Italy for lunch: Magic’s kitchen garden journal
Wednesday, 22 January 2015 (one year anniversary in the new garden)
After a hellish few weeks of freezing conditions, thick frost, half an inch of ice on the water in the big bucket by the polytunnel, and personal plague of one sort or another….moan, moan, I finally made it to the polyhaven to check on everyone.
Well, even without the new hot composting system I am about to install to give everything a boost…all appears to be thriving in there. Round carrots with lush green tops, (pause for pesto slaver), purple sprouting in progress, lotsa spring onions, embryo leeks, and a plethora of watercress and Italian parsley. The garden mint I allowed to snuggle in under the corner is three feet high and covered in lush leafage. There is also a pot of misbuna and one of giant land cress looking quite happy.
Outside, under draped double fleece the New Zealand spinach continues to flourish, if a trifle crispy in the wintry conditions. Ditto the Nepal broccoli in big polystyrene boxes I converted into extra growing space. These do keep the roots well insulated. Last year one of these hosted a crop of pink chard which kept going all winter with no top protection at all.
Even the back door herb garden still has lots going on, including parsley, celery leaf and some walking onions still putting up green spikes. I built this as a mound based on the keyhole garden principle, with a rotting tree stump in the middle and a cane and hessian compost basket inset into the centre. It seems to generate a microclimate and has a lot of healthy looking lavender and two kinds of rosemary in it, along with sages (still producing), and thymes and oregano, finally dormant.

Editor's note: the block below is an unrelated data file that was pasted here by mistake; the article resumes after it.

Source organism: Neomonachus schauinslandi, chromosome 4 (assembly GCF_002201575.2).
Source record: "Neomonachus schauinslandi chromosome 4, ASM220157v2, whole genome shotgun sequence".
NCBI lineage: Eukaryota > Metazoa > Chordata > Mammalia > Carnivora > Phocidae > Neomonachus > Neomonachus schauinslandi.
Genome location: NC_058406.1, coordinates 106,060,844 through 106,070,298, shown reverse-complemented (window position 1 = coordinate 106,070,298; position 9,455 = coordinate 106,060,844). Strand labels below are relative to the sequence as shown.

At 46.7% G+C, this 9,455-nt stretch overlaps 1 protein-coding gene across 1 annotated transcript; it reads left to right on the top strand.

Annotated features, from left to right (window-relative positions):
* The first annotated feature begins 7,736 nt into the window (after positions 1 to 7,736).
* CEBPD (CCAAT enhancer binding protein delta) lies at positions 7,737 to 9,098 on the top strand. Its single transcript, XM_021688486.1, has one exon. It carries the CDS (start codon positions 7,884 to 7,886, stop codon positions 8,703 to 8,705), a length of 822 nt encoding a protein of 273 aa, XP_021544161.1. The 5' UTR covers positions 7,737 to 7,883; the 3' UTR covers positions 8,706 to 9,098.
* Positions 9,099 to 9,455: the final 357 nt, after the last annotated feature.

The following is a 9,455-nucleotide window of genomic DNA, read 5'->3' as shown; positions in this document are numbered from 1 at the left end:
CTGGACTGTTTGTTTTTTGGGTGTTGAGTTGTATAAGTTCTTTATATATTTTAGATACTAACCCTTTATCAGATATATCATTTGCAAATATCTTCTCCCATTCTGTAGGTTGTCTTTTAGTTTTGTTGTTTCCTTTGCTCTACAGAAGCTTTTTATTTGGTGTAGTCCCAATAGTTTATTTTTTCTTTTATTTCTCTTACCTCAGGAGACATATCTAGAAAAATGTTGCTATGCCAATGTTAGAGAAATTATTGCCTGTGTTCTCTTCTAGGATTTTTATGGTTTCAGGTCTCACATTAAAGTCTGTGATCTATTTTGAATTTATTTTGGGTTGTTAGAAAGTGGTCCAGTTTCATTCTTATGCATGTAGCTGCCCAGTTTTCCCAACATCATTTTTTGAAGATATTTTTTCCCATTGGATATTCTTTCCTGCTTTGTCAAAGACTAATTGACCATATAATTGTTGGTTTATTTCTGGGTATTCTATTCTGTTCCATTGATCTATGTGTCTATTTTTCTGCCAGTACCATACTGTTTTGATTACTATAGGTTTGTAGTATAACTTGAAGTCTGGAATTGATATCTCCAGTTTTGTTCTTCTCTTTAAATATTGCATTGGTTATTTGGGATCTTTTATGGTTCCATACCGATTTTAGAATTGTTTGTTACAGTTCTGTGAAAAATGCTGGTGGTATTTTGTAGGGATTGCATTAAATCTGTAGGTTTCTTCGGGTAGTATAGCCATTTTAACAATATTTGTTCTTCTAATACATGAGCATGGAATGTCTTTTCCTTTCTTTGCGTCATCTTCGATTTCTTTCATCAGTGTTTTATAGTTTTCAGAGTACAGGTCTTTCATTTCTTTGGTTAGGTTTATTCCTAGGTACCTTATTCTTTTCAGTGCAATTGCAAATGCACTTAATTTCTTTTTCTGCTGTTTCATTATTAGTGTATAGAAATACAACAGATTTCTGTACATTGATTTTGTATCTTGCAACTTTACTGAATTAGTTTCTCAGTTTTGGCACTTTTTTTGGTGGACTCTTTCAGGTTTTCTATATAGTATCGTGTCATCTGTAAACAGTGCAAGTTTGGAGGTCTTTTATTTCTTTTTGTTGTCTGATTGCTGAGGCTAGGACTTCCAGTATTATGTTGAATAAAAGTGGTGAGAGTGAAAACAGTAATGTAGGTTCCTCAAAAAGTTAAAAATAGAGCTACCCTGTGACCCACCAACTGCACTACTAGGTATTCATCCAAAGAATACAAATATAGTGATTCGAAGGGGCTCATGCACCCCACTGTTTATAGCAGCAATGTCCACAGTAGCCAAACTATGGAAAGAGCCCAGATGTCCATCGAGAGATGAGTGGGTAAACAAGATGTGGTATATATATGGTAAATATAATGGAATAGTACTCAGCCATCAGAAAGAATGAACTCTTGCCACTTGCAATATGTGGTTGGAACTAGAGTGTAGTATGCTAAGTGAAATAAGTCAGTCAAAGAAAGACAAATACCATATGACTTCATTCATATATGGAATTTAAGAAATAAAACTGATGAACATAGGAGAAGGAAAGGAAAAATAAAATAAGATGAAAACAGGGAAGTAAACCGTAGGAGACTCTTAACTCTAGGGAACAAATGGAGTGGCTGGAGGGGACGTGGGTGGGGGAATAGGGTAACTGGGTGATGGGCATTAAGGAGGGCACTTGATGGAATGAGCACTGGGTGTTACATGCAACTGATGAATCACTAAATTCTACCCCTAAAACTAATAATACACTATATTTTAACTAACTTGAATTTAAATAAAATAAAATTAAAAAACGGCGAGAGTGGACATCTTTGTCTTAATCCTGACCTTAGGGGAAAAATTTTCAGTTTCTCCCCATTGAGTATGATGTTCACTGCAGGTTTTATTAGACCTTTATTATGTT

So scratching head for inspiration in time for a swift lunch before frostbite set in, I seized a goodly bunch of watercress and some flat parsley, pulled a few spring onions, and headed rapidly for the kitchen.
In the fridge were a quantity of past-it vine tomatoes, an unstarted cucumber that was looking a bit translucent from the cold conditions. There was plenty of garlic from the home-grown store. Ditto shallots, which keep forever and grow more next year because there are always a few lurking somewhere, come spring.
The secret of a good tomato anything is always to include some cucumber. There’s a taste synergy here that not many people, including Heston Blumenthal, seem to know about. Cucumber, in small amounts, lifts any tomato dish to dizzying new heights of epicurean experience. Trust me on this…
So, some of the salted organic butter (bought in error – moral: always read each of the labels when shovelling them 6 at a time into the basket), into a non-stick saucepan. Add olive oil. Add smashed and chopped garlic, chopped shallots and spring onions, peeled and chopped cucumber and halved squidgy ripe tomatoes. Add chopped watercress and chopped parsley stalks (save the tops for garnish). Sweat and simmer with lid on till mushed enough to liquidise with stick blender This nicely integrates the pips and skin – they just disappear into the puree. Add some bouillon powder (you know which one…) and a dash of black pepper and crushed Maldon salt. Bring back to simmer with addition of enough water to make a couple of bowls of soup. Chuck in Orze pasta – that’s the tiny stuff – looks like little ears of wheat and cooks fast). Simmer 5 minutes till pasta is cooked and soup thickens. Check seasoning. Serve topped with chopped parsley and finely grated parmigiano or whatever mousetrap is available. This is a great way to use the last knockings of a piece of parmesan – you can get right down to the outer rind.
Sensational, low-cost gastronomy, or what? And a taste of Italy in the depths of a Welsh Marches winter. Now, to make a first anniversary complete – read book in front of log stove, and snooze gently as the light begins to fade.